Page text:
Microsoft patent lets parents remotely lock child mobile devices

Summary:A new patent application filed by the tech giant would give parents ultimate, absolute control over their children's smartphones and tablets.

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As more children get their hands on mobile devices, Microsoft wants to appeal to parents seeking ways to control and monitor what their child uses their smartphone or tablet for.

In a filing made public 29 August, Microsoft's new patent application -- n.20130225152 -- revealed by the United States Patent and Trademark Office (USPTO) states that parents could be able to use a centralized dashboard to monitor and set restrictions on a mobile device.

Whether you've given your child a smartphone to keep them occupied and hope they don't accidentally send work emails or buy virtual items that physically cost thousands through in-app purchases, or your soon-to-be-teenager wants a phone to fit in, these types of controls could be useful.

Originally spotted by Geekwire, the parent application says that the software could be used to set restrictions including use overnight, or set a phone so it can only call parents, a "white list" of contacts and emergency numbers. This type of "lock screen" can be kept in place for a certain time period, depending on the controlling party.

Aspects of the phone that could be disabled include games, text messaging, email, browsers and social network applications. These restrictions can be permanent or set depending on time and location. For example, a parent can lock most features of the phone when they know their child will be in school or at night.

If you find it difficult to switch off in the evening, this kind of "lock screen" can also be self-imposed for a specific time period, or prematurely ended through a keystroke sentence or swiping gesture.

Parents can use a special kind of dashboard to keep track of family mobile devices. The patent says that the dashboard can include "a visual summary of an individual family member's phone usage, history, restrictions, settings, and the like. Furthermore, the parent dashboard allows the family control member to set restrictions, grant accesses, and allocate information to the other family members in a family group."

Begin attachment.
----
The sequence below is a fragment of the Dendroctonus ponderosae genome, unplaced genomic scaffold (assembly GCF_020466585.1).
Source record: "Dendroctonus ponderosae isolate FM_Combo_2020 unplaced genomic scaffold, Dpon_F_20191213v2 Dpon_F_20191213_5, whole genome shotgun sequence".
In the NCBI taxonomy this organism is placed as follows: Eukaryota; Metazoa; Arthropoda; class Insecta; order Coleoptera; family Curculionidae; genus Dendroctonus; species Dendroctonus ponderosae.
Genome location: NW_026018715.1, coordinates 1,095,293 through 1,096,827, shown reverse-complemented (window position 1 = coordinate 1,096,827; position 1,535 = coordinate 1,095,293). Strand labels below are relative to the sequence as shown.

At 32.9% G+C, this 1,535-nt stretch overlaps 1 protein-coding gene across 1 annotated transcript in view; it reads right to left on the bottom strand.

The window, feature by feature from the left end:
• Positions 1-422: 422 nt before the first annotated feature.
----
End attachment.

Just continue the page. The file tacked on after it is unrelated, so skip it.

If you happen to be the bill payer, the dashboard will also notify you when children go over their text and call allowances, and in response, you can automatically lock their devices.

Considering how many kids are clued-up on how mobile technology works, the patent also describes a feature which lets parents know if they've been duped:

The parent dashboard can also be implemented to display the last changes and/or setting adjustments to the dashboard itself, so that for example, if a kid changes the parent dashboard on a hub member's phone device, the parent will be able to detect the changed settings. The parent dashboard may be implemented for viewing with an additional level of security on the authoritative, parent's phone device, such as by biometric detection or by entering a different access code used to lockout access to the parent dashboard. 

It is worth noting that this type of patent, if accepted and used by the tech giant, is not restricted to parent-child relationships. "It should be readily apparent that this relationship may also be utilized for a variety of other similar controlling device/controlled device implementations," the patent reads. "These could include employer/employee, teacher/student, and so on. Also, techniques described herein could be used for self-imposed, self-controlling quieting of a user's own mobile devices."

Topics: Mobility, Education, Microsoft

About

Charlie Osborne, a medical anthropologist who studied at the University of Kent, UK, is a journalist, freelance photographer and former teacher. She has spent years travelling and working across Europe and the Middle East as a teacher, and has been involved in the running of businesses ranging from media and events to B2B sales. Charli... Full Bio

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